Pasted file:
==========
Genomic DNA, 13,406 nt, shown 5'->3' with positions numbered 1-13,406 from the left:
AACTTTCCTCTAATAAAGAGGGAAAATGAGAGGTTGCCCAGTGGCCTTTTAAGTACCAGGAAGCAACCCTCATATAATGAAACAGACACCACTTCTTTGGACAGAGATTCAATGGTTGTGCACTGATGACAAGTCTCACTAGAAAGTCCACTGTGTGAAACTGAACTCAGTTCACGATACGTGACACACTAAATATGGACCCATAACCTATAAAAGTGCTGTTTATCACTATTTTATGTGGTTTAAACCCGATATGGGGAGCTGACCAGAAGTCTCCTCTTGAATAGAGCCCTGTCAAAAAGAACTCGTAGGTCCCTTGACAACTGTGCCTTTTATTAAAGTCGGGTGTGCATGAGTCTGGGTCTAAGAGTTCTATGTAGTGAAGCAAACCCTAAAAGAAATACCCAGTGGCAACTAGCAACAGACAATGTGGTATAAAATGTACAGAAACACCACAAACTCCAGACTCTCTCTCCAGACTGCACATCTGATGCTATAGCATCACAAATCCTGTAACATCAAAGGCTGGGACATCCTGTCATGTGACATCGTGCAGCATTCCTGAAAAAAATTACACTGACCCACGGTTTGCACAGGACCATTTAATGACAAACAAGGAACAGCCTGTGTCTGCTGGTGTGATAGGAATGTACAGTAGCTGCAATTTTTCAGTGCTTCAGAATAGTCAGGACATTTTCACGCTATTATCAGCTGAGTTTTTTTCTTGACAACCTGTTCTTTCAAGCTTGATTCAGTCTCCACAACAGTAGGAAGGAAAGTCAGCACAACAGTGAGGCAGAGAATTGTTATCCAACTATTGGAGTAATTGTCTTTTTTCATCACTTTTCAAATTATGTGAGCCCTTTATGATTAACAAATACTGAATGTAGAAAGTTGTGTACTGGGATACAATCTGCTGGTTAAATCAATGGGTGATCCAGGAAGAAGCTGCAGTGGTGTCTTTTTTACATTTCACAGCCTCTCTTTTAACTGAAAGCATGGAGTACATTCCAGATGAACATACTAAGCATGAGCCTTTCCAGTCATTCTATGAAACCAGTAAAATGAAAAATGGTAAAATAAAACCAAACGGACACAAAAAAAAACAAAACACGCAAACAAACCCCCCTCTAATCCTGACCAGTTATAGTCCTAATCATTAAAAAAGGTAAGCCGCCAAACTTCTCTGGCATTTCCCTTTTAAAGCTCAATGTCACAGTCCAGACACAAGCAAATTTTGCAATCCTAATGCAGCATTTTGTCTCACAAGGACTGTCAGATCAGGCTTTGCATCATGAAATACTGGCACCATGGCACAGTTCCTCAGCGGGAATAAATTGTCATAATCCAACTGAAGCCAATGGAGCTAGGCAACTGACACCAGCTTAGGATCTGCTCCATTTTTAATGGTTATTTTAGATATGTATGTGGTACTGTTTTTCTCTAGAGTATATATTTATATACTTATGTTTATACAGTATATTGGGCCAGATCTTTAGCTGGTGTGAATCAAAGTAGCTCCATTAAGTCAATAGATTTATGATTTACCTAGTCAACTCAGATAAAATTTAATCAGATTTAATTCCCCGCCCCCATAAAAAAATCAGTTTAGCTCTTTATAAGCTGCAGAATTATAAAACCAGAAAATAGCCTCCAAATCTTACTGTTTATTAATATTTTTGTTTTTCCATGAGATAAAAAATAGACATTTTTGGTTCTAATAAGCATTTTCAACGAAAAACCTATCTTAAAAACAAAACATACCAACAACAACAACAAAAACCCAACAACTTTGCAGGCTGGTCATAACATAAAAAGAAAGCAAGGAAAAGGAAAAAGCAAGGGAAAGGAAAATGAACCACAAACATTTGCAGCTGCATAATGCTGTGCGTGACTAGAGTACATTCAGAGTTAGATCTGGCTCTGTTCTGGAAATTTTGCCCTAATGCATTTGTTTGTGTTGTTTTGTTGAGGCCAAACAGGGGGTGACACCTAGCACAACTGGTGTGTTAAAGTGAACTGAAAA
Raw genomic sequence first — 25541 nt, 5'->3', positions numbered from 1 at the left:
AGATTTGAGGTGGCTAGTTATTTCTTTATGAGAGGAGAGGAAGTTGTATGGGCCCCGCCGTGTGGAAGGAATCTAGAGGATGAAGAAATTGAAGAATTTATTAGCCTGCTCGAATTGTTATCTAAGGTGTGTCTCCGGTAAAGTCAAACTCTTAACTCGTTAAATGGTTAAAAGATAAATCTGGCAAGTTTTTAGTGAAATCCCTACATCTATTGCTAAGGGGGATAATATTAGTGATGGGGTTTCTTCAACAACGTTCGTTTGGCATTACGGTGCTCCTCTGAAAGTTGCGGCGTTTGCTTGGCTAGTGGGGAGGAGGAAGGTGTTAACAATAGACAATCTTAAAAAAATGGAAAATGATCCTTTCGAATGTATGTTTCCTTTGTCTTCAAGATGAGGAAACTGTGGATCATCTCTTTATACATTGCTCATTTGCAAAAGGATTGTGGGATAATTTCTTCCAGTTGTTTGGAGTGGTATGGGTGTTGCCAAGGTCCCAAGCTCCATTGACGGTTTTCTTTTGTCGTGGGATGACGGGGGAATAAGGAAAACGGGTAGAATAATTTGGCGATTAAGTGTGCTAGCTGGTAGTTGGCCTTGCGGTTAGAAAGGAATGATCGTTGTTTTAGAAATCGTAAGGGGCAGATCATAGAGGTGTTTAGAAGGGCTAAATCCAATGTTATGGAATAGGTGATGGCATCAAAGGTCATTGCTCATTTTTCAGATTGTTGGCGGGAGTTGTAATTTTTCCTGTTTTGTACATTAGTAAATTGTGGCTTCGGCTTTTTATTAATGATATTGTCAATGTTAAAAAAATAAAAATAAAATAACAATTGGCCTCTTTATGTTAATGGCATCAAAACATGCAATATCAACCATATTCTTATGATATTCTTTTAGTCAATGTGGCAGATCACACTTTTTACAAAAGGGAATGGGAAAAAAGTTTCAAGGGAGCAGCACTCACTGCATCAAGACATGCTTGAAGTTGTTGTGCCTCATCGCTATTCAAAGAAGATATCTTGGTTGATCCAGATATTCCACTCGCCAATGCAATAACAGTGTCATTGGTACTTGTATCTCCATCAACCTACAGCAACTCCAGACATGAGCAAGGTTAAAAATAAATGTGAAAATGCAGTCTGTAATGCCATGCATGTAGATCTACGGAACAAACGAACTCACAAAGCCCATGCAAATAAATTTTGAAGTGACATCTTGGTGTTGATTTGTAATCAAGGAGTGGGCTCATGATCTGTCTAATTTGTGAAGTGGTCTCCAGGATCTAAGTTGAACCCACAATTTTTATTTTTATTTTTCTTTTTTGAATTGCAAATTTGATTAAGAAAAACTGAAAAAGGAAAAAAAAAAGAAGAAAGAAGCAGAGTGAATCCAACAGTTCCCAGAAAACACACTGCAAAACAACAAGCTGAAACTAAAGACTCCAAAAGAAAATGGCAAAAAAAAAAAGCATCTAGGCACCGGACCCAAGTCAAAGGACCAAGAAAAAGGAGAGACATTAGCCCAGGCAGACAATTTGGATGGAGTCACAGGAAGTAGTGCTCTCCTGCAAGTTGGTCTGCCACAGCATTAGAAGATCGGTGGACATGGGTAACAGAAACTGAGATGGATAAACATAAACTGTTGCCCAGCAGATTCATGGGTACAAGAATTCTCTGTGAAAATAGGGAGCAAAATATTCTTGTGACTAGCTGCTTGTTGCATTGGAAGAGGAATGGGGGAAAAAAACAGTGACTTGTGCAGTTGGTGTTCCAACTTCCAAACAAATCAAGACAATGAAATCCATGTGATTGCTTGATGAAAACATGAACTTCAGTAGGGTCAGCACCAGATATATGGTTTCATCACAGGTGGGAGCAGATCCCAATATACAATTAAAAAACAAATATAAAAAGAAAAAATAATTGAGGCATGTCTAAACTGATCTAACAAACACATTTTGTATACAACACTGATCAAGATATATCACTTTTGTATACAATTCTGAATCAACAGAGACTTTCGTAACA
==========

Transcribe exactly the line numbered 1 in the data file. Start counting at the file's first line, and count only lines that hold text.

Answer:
Genomic DNA, 13,406 nt, shown 5'->3' with positions numbered 1-13,406 from the left: